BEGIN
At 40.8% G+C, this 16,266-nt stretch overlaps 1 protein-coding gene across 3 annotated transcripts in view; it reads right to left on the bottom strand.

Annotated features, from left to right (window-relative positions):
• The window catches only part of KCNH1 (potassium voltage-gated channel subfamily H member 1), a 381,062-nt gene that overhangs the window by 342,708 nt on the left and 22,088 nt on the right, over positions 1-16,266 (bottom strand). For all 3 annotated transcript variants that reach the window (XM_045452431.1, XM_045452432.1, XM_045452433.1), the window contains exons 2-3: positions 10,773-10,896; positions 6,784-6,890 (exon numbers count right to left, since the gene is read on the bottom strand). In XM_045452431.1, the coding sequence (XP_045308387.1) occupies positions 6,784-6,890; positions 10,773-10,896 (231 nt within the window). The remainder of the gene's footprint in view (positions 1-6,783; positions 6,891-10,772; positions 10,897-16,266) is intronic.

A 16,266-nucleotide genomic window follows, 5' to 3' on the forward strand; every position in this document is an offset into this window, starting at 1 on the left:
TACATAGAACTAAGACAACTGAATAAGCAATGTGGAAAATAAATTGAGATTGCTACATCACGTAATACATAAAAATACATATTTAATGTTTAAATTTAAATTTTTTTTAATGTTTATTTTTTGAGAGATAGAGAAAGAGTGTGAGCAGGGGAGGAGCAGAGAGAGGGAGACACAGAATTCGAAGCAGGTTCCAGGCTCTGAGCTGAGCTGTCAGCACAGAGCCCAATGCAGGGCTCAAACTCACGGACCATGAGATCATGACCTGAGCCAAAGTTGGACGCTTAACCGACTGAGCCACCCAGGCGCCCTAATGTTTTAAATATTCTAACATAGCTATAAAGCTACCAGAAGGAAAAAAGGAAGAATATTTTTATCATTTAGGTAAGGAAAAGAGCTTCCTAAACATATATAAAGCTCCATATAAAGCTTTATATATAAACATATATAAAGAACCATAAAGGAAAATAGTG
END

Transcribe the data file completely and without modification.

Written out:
At 40.8% G+C, this 16,266-nt stretch overlaps 1 protein-coding gene across 3 annotated transcripts in view; it reads right to left on the bottom strand.

Annotated features, from left to right (window-relative positions):
• The window catches only part of KCNH1 (potassium voltage-gated channel subfamily H member 1), a 381,062-nt gene that overhangs the window by 342,708 nt on the left and 22,088 nt on the right, over positions 1-16,266 (bottom strand). For all 3 annotated transcript variants that reach the window (XM_045452431.1, XM_045452432.1, XM_045452433.1), the window contains exons 2-3: positions 10,773-10,896; positions 6,784-6,890 (exon numbers count right to left, since the gene is read on the bottom strand). In XM_045452431.1, the coding sequence (XP_045308387.1) occupies positions 6,784-6,890; positions 10,773-10,896 (231 nt within the window). The remainder of the gene's footprint in view (positions 1-6,783; positions 6,891-10,772; positions 10,897-16,266) is intronic.

A 16,266-nucleotide genomic window follows, 5' to 3' on the forward strand; every position in this document is an offset into this window, starting at 1 on the left:
TACATAGAACTAAGACAACTGAATAAGCAATGTGGAAAATAAATTGAGATTGCTACATCACGTAATACATAAAAATACATATTTAATGTTTAAATTTAAATTTTTTTTAATGTTTATTTTTTGAGAGATAGAGAAAGAGTGTGAGCAGGGGAGGAGCAGAGAGAGGGAGACACAGAATTCGAAGCAGGTTCCAGGCTCTGAGCTGAGCTGTCAGCACAGAGCCCAATGCAGGGCTCAAACTCACGGACCATGAGATCATGACCTGAGCCAAAGTTGGACGCTTAACCGACTGAGCCACCCAGGCGCCCTAATGTTTTAAATATTCTAACATAGCTATAAAGCTACCAGAAGGAAAAAAGGAAGAATATTTTTATCATTTAGGTAAGGAAAAGAGCTTCCTAAACATATATAAAGCTCCATATAAAGCTTTATATATAAACATATATAAAGAACCATAAAGGAAAATAGTG